umoci is entrusted with taking a particular image and expanding it on the filesystem (as well as computing deltas of the expanded filesystem). As a result, umoci must be very careful about filesystem access to avoid vulnerabilities that may impact other components of the system. If you feel something is missing from this document, feel free to contribute.
If you’ve found a security flaw in umoci that comes from a security consideration we haven’t considered before, please follow our instructions on how to responsibly disclose a security issue. Once it has been resolved, feel free to contribute to this document a description of the consideration that we were missing.
The most obvious vulnerabilities that umoci has to protect against is path
traversal vulnerabilities. However, path traversal vulnerabilities in umoci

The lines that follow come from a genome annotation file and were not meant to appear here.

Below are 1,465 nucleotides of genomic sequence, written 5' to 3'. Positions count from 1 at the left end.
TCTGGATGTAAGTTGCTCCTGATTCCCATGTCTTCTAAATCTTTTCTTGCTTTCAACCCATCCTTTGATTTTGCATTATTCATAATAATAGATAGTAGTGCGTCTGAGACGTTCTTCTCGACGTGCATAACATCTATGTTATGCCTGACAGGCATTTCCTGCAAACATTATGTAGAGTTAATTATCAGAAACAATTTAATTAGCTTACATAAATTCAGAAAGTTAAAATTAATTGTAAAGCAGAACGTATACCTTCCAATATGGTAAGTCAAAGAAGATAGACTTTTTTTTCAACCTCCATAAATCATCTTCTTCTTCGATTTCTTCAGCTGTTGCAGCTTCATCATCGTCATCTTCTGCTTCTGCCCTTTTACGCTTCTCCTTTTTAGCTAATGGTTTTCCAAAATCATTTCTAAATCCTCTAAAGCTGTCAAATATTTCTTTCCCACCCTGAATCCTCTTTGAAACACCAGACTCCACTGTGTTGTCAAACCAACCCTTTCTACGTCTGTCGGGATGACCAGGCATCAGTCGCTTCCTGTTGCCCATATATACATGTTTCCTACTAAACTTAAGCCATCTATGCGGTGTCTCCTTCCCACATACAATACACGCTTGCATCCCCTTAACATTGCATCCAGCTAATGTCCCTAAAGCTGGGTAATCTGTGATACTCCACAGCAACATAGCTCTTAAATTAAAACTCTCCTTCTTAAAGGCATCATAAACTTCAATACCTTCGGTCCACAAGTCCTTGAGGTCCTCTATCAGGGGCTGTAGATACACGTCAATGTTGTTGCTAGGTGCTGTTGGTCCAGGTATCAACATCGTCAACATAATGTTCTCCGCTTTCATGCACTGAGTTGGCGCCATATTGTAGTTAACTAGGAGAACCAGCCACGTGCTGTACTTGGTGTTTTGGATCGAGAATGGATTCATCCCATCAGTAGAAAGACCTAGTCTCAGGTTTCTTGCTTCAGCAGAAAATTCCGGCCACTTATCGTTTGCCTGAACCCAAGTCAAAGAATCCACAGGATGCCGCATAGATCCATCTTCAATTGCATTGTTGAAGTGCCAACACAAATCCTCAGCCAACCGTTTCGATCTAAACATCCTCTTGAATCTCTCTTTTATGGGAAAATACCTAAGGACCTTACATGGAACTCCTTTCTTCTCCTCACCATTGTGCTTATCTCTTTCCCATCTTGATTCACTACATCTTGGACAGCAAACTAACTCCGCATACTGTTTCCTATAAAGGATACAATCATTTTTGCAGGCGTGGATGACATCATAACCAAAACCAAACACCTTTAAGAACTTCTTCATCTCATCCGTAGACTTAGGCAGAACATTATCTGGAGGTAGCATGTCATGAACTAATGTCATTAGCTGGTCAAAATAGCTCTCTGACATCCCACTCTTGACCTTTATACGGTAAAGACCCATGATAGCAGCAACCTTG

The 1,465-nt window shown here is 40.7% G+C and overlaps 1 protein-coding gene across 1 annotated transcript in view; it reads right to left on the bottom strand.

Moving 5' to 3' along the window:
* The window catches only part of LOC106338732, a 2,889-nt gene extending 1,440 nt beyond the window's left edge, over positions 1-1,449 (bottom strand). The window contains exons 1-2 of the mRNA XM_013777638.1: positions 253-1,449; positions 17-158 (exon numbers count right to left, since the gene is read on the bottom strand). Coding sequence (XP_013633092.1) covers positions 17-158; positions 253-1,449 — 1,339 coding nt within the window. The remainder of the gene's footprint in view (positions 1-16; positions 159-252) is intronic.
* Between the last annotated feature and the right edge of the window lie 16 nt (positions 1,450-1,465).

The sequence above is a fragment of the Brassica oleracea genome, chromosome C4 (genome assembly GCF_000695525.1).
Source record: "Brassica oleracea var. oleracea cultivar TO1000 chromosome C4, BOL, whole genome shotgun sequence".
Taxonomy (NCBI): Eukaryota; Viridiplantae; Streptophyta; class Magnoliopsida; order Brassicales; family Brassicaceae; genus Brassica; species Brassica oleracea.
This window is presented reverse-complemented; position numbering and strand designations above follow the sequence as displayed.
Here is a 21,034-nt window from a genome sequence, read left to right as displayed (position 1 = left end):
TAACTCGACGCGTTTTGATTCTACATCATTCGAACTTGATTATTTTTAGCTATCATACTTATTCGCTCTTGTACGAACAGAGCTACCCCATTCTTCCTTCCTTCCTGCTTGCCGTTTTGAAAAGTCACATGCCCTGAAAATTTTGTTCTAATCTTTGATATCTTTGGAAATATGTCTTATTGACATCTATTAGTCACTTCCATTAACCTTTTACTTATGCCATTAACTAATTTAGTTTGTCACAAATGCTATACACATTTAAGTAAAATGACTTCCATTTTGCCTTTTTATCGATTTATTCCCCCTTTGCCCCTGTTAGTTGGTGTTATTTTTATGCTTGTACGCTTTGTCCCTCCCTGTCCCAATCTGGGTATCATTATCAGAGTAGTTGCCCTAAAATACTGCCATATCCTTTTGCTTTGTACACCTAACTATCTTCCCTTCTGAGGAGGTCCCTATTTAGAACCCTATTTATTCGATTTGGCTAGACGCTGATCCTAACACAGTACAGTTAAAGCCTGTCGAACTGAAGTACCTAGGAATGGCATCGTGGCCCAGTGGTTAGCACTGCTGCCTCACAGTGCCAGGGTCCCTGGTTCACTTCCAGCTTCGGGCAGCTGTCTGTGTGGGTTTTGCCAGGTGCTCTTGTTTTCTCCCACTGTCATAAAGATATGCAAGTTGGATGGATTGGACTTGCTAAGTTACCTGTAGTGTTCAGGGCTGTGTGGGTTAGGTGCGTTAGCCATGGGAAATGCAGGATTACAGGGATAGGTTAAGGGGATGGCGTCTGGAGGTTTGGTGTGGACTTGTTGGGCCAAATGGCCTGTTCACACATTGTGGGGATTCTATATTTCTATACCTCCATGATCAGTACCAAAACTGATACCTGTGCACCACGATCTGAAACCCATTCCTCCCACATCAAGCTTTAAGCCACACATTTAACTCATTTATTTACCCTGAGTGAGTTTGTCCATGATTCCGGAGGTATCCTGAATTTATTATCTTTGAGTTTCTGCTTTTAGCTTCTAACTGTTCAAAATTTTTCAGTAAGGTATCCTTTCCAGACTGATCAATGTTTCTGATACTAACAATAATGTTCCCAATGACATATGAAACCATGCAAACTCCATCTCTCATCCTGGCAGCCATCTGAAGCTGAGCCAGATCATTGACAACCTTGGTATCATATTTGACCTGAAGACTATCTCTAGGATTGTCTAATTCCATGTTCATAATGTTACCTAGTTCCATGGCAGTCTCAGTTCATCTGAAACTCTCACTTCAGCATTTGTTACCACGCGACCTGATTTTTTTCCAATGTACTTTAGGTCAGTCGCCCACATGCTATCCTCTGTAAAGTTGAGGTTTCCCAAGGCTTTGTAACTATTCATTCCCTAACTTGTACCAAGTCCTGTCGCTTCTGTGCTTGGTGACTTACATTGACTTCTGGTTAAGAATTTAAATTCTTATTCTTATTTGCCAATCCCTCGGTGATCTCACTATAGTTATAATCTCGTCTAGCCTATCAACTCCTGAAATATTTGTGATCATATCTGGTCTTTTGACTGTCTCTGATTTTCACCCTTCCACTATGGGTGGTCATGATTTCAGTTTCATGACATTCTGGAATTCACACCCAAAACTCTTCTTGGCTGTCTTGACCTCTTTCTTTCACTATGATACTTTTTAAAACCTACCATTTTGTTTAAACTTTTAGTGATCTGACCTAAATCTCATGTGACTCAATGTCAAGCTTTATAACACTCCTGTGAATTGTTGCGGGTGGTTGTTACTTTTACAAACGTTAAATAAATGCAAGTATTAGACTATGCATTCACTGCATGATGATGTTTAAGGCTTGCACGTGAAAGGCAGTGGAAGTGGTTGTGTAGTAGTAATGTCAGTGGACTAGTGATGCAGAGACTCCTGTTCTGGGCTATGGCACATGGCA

are even more dangerous because umoci has to emulate a
interacting with the filesystem (as well as never mutating inodes in case it
may be referenced by a path external to the root filesystem).
NOTE: Users are expected to appreciate the risks of interacting with a foreign filesystem rootfs, if they intend to not use a virtualization system such as
chrootor containers when interacting with the rootfs umoci has expanded.
There are multiple ways that umoci defends against this. The first and most
important is that all path computation of destination and source paths is done
filepath-securejoin library (which was written by the
author of umoci1).
filepath-securejoin solves this
problem by effectively implementing a variant of
that all symlink and lexical evaluation is done manually within a particular
scope. We have extensive testing (in both projects) to show that a variety of
attacks will not succeed against our implementation.
In addition, umoci has a series of sanity checks that ensures that operations
that involve modifying the filesystem based on arbitrary image input will not
affect anything outside of the intended directory root. These additions are
purely defensive in nature, as
filepath-securejoin handles all known
instances of path traversal attacks in this context.